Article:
Swivel thoughts


Anchoring is a crucial part of boating, and the retrieval or deployment of anchors can be a significant challenge for cruisers. One common problem that cruisers face is the anchor arriving at the bow roller upside down or back to front. This can cause extra snatch loads that can compromise the integrity and lifespan of the windlass and its shaft. While some windlass makers recommend using a swivel to solve this problem, we have seen no evidence that a swivel solves any significant issues related to the retrieval or deploying of anchors, except in special circumstances.

Cheaper swivels are prone to fail for several reasons related to poor engineering or poor manufacturing. Therefore, if you must use a swivel for any unknown reason, we recommend using a galvanized, cup/open swivel that is two sizes larger than the chain. We also suggest choosing an eye-and-eye cup swivel so that you can attach a secure, quality shackle to each end. However, we strongly advise against attaching any low-priced, no-name stainless steel swivels directly to the shank of an anchor, even if they’re oversized. Sideloading greatly reduces the safety factor, and unless your swivel or shackle can match 100 percent of the chain’s ultimate tensile strength at any angle of pull, it is not worth the risk.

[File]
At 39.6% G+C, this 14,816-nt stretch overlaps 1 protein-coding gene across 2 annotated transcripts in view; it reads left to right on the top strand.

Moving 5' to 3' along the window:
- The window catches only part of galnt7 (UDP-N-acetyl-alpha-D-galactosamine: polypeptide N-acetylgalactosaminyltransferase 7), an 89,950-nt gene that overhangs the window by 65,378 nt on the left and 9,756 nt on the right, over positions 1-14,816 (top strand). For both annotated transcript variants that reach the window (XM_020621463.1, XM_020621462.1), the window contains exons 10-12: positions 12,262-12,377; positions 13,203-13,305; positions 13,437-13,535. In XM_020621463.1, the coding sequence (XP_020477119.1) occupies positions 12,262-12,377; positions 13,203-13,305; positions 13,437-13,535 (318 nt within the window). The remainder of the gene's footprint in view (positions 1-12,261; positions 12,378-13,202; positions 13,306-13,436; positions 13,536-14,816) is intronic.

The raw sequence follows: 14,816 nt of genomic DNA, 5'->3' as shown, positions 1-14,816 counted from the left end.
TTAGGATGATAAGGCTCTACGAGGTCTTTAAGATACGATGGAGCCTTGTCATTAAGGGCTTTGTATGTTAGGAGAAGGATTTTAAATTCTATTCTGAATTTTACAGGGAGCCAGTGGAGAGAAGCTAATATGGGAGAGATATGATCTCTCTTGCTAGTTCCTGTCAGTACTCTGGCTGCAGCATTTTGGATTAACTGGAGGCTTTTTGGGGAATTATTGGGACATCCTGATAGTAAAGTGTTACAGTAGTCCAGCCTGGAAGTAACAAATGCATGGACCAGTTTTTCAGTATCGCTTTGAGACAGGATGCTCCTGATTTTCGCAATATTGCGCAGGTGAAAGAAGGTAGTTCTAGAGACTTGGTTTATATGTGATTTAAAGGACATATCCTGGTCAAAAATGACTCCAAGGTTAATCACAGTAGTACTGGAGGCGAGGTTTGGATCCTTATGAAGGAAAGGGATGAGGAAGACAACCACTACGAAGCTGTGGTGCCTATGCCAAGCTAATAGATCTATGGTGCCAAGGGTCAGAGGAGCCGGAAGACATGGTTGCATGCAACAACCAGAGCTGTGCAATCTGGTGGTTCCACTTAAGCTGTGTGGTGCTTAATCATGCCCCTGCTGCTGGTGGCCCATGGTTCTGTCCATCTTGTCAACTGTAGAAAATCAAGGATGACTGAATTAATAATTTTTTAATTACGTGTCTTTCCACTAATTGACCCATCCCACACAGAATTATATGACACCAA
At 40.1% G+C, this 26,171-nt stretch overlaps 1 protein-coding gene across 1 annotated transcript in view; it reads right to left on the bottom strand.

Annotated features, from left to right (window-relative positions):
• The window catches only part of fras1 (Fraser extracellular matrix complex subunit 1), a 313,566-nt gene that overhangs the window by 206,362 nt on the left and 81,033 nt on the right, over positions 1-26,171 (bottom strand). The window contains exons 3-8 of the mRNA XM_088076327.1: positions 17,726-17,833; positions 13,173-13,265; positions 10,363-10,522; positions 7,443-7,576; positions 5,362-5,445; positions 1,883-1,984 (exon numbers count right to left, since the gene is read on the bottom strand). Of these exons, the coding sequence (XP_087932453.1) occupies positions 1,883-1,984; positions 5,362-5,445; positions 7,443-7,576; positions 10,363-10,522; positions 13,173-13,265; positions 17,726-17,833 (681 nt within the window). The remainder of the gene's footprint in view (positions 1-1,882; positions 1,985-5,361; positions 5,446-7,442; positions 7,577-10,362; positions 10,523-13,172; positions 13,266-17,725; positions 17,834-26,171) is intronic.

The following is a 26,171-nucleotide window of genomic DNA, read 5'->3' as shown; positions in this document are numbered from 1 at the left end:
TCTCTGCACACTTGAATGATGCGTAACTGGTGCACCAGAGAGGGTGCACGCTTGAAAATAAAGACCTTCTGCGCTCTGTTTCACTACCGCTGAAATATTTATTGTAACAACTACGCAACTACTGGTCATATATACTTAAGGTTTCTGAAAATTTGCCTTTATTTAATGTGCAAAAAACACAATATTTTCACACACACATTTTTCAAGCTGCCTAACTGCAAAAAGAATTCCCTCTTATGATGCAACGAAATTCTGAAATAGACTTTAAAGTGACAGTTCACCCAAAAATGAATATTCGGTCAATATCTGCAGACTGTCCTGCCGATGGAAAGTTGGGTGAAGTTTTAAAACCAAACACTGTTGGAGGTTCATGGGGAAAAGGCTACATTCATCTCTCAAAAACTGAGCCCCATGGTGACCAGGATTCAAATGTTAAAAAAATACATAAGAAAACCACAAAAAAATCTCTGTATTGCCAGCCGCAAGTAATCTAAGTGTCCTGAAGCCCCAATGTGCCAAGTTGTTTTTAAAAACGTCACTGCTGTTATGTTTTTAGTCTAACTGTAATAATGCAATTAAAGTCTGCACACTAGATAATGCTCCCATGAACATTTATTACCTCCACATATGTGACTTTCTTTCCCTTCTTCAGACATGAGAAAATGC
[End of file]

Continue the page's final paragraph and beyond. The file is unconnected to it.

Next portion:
There is a simple, foolproof solution that ensures your anchor comes back the right way up.
Boomerang is a must-have accessory for cruisers. With the Boomerang, you won't need to use a swivel or manually realign your anchor.
For some anchor designs, Viking, for example, there is no need for Boomerang, due to its design, you'll never need to use a Boomerang or swivel. The anchor will always align itself in the right direction to the bow roller upon retrieval.

When using a Viking anchor, due to its design, you will never need to use a boomerang or swivel, the anchor will always align itself in the right direction to the bow roller upon retrieval.


 Buy here